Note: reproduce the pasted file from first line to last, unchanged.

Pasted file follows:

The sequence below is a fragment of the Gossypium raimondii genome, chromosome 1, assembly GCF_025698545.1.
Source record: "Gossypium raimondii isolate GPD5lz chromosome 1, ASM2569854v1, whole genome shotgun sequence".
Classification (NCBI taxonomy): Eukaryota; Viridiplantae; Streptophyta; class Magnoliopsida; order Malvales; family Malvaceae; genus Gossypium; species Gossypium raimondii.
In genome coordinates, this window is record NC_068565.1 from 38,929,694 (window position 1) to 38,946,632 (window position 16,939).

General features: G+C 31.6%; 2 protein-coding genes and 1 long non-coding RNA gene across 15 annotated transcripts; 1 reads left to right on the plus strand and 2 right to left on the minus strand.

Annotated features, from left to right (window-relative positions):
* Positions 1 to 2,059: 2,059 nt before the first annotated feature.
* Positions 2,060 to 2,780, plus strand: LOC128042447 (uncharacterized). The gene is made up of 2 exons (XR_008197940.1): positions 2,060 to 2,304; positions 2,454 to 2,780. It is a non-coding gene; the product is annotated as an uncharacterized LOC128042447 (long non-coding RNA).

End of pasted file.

The sequence below is a fragment of the Gossypium raimondii genome, chromosome 1, assembly GCF_025698545.1.
Source record: "Gossypium raimondii isolate GPD5lz chromosome 1, ASM2569854v1, whole genome shotgun sequence".
Classification (NCBI taxonomy): Eukaryota; Viridiplantae; Streptophyta; class Magnoliopsida; order Malvales; family Malvaceae; genus Gossypium; species Gossypium raimondii.
In genome coordinates, this window is record NC_068565.1 from 38,929,694 (window position 1) to 38,946,632 (window position 16,939).

General features: G+C 31.6%; 2 protein-coding genes and 1 long non-coding RNA gene across 15 annotated transcripts; 1 reads left to right on the plus strand and 2 right to left on the minus strand.

Annotated features, from left to right (window-relative positions):
* Positions 1 to 2,059: 2,059 nt before the first annotated feature.
* Positions 2,060 to 2,780, plus strand: LOC128042447 (uncharacterized). The gene is made up of 2 exons (XR_008197940.1): positions 2,060 to 2,304; positions 2,454 to 2,780. It is a non-coding gene; the product is annotated as an uncharacterized LOC128042447 (long non-coding RNA).